Friday, September 20, 2013

The Official Draft Report From The ABA Task Force On The Future Of Legal Education Is Here

The NYTimes noted that the draft report from the ABA's Task Force On The Future Of Legal Educuation is here.

"Faced with rising student debt and declining applications to law schools, a task force of the American Bar Association is calling for sweeping changes in legal education, including training people without law degrees to provide limited legal services and opening the bar to those who have not completed four years of college and three years of  law school."

This call for change went from a working paper that was released on August 1, 2013, to an official draft report released today. It "recommends the elimination of the rules that law students must have 45,000 minutes in a classroom to graduate and that they cannot get credit for field placements that are paid." There is also new information on "standards on credit  for  work  before law school matriculation, distance education, student-faculty ratios, the proportion of courses taught by full-time faculty, tenure, physical facilities and more."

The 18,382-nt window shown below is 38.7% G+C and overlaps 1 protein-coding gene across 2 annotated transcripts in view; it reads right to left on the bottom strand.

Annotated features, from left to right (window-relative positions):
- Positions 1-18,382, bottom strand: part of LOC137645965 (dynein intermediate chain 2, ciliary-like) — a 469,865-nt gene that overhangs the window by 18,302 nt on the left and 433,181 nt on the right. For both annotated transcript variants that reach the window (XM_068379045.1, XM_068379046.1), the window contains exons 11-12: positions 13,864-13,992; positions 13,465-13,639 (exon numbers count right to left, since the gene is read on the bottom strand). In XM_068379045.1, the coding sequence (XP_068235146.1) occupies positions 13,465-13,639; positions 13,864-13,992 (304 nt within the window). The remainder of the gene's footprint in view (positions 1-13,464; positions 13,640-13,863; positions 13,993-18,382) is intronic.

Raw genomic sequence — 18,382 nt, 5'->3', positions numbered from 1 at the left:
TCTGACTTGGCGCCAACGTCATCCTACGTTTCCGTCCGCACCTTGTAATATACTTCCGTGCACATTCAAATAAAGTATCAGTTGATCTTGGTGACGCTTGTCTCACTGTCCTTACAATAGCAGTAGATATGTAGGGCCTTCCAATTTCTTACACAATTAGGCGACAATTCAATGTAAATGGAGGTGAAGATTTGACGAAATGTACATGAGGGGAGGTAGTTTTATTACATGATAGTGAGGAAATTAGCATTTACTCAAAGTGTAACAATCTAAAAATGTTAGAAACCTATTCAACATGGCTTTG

So what does this mean? "The report is still a draft, to be distributed for comment, then considered at the bar association’s 2014 meeting. If adopted there, it will be influential but not binding on either law schools or state bar associations."

"The overall idea, said James. B. Kobak Jr., a New York lawyer on the task force, was to free law schools to be more innovative and get away from the one-size-fits-all model."

There has been much discussion recently about cutting law school from a three year program to a two year program based on these new innovative ideas. My first instinct was to think about how valuable my own 3L classes were. There were many classes that I took during 3L that made me a better practitioner. I received more hands-on clinical training and took electives like Pretrial Skills and Trial Skills for practical experience. But I soon realized that these are skills that can also be learned on the job. Would it be better for a student to practice litigation in a controlled classroom setting or practice litigation in front of a real-live courtroom on the job? I suspect that it is the latter (so long as there is some actual instruction going on).

It's not that law schools should do away with valuable elective courses, but it is nice that law schools might have more room to innovate and tailor their programs. However, it remains to be seen if this 'controversial' report will be adopted as influential or merely 'die in committee.'




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